Sequence of the carrot genome — first genome completed for a species in the family Apiaceae

The genome sequence of carrot (Daucus carota L.) [see attached article] is the first completed for a species in the family Apiaceae. This evolutionary genomics study furthers our knowledge of the evolution of the important euasterid II clade. Analyzing the whole-genome sequence of carrot allowed for identification of a gene is likely to regulate the accumulation of carotenoids in the root. This knowledge will be important in the designing of genetically modified foods having more carotenoids in the root (to aid in nutrition and undernourished populations in third-world countries)––that is, if members of the Environmentalists Cult will cease and desist with their hysterical objections to GMO foods.

The attached study reports a high-quality chromosome-scale assembly and analysis of the carrot genome. Authors characterized two new polyploidization events––both occurring after the divergence of carrot from members of the order Asterales. This sequence knowledge clarifies the evolutionary scenario before, and after, radiation of the two main asterid clades. Large- and small-scale lineage-specific duplications were discovered to have contributed to the expansion of gene families, including those with roles in flowering time, defense response, flavor, and pigment accumulation. Undoubtedly, MANY dozens of cytochrome P450 (CYP) genes are involved in these processes. Authors identified a candidate gene, DCAR_032551, that causes carotenoid accumulation (the Y gene) in carrot tap-root and is co-expressed with several isoprenoid biosynthetic genes. The primary mechanism regulating carotenoid accumulation in carrot tap-root is not at the biosynthetic level. Authors hypothesize that DCAR_032551 regulates upstream photosystem development and functional processes, including photomorphogenesis and root de-etiolation. De-etoliation is the transition of seedlings from below-ground growth to an above-ground growth form. Interestingly, by imputation, authors speculate that further divergence between carrot and lettuce, both members of the euasterid II clade, likely occurred ~72 million years ago.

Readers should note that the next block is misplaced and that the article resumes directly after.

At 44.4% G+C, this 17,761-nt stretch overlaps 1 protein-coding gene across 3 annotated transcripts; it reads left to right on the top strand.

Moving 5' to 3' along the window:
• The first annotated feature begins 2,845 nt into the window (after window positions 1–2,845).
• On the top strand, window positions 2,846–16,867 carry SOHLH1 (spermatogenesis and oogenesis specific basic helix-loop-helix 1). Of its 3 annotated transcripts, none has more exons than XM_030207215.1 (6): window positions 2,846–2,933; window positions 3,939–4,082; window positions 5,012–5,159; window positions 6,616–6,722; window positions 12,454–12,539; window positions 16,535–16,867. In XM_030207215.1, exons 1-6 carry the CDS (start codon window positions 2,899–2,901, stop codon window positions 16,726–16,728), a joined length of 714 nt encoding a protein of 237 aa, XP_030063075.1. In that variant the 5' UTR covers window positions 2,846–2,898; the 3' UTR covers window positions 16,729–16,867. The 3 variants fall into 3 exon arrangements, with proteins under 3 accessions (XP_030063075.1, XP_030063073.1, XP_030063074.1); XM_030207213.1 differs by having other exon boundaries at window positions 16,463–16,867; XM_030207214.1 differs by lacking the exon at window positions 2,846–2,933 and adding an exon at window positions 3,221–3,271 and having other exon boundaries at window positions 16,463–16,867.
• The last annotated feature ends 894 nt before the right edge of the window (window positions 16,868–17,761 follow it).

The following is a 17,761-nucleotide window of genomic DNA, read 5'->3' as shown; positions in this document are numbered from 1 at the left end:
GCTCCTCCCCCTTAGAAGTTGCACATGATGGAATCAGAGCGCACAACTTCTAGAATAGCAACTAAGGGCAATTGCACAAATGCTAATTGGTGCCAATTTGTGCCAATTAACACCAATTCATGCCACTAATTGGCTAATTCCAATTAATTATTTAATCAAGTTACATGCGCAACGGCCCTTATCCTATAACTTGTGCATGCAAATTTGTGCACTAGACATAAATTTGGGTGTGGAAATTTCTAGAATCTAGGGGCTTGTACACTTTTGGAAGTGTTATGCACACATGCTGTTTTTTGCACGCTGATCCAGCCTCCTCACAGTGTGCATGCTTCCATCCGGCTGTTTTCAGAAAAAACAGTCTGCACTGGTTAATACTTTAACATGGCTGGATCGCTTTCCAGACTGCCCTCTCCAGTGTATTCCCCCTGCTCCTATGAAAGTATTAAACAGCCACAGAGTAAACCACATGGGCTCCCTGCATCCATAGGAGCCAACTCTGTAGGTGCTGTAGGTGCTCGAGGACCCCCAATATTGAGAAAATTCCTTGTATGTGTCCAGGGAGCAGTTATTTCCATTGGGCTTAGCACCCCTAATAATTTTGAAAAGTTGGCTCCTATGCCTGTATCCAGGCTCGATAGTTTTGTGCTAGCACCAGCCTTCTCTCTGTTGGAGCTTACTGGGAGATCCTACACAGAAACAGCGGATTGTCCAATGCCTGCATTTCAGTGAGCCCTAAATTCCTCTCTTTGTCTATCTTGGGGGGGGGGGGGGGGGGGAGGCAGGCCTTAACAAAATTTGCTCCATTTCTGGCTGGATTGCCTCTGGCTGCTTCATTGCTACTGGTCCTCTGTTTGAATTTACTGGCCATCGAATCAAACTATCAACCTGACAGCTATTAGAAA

[Interestingly, this message is being brought to you in font that is the color of ‘Carrot’.]               😉 (at least the original post was that color, ed, 🙁  )

 Nat Genet   June 2o16;  48: 657-666 (article)  and  pp 589-590 (ed.)

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